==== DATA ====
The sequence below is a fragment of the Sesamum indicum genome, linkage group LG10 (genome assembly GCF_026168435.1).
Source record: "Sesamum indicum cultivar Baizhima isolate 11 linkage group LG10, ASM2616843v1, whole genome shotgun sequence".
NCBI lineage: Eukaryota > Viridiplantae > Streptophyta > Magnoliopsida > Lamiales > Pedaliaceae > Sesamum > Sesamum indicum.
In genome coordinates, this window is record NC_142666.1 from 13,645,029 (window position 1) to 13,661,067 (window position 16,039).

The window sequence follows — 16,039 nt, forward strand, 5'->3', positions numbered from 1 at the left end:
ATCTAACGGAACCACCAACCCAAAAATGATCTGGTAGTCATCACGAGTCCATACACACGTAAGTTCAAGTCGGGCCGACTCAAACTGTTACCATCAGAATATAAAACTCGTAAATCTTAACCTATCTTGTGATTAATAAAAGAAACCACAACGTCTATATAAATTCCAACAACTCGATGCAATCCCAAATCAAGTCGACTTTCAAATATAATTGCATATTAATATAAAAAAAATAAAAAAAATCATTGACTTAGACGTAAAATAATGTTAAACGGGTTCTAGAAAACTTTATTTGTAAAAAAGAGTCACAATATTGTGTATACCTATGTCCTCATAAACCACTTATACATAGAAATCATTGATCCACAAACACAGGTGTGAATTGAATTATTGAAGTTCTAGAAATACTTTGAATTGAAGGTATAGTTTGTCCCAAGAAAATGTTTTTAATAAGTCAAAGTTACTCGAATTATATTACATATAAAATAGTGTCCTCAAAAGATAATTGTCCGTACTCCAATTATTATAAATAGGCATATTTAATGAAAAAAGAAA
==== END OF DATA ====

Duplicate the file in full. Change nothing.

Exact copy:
The sequence below is a fragment of the Sesamum indicum genome, linkage group LG10 (genome assembly GCF_026168435.1).
Source record: "Sesamum indicum cultivar Baizhima isolate 11 linkage group LG10, ASM2616843v1, whole genome shotgun sequence".
NCBI lineage: Eukaryota > Viridiplantae > Streptophyta > Magnoliopsida > Lamiales > Pedaliaceae > Sesamum > Sesamum indicum.
In genome coordinates, this window is record NC_142666.1 from 13,645,029 (window position 1) to 13,661,067 (window position 16,039).

The window sequence follows — 16,039 nt, forward strand, 5'->3', positions numbered from 1 at the left end:
ATCTAACGGAACCACCAACCCAAAAATGATCTGGTAGTCATCACGAGTCCATACACACGTAAGTTCAAGTCGGGCCGACTCAAACTGTTACCATCAGAATATAAAACTCGTAAATCTTAACCTATCTTGTGATTAATAAAAGAAACCACAACGTCTATATAAATTCCAACAACTCGATGCAATCCCAAATCAAGTCGACTTTCAAATATAATTGCATATTAATATAAAAAAAATAAAAAAAATCATTGACTTAGACGTAAAATAATGTTAAACGGGTTCTAGAAAACTTTATTTGTAAAAAAGAGTCACAATATTGTGTATACCTATGTCCTCATAAACCACTTATACATAGAAATCATTGATCCACAAACACAGGTGTGAATTGAATTATTGAAGTTCTAGAAATACTTTGAATTGAAGGTATAGTTTGTCCCAAGAAAATGTTTTTAATAAGTCAAAGTTACTCGAATTATATTACATATAAAATAGTGTCCTCAAAAGATAATTGTCCGTACTCCAATTATTATAAATAGGCATATTTAATGAAAAAAGAAA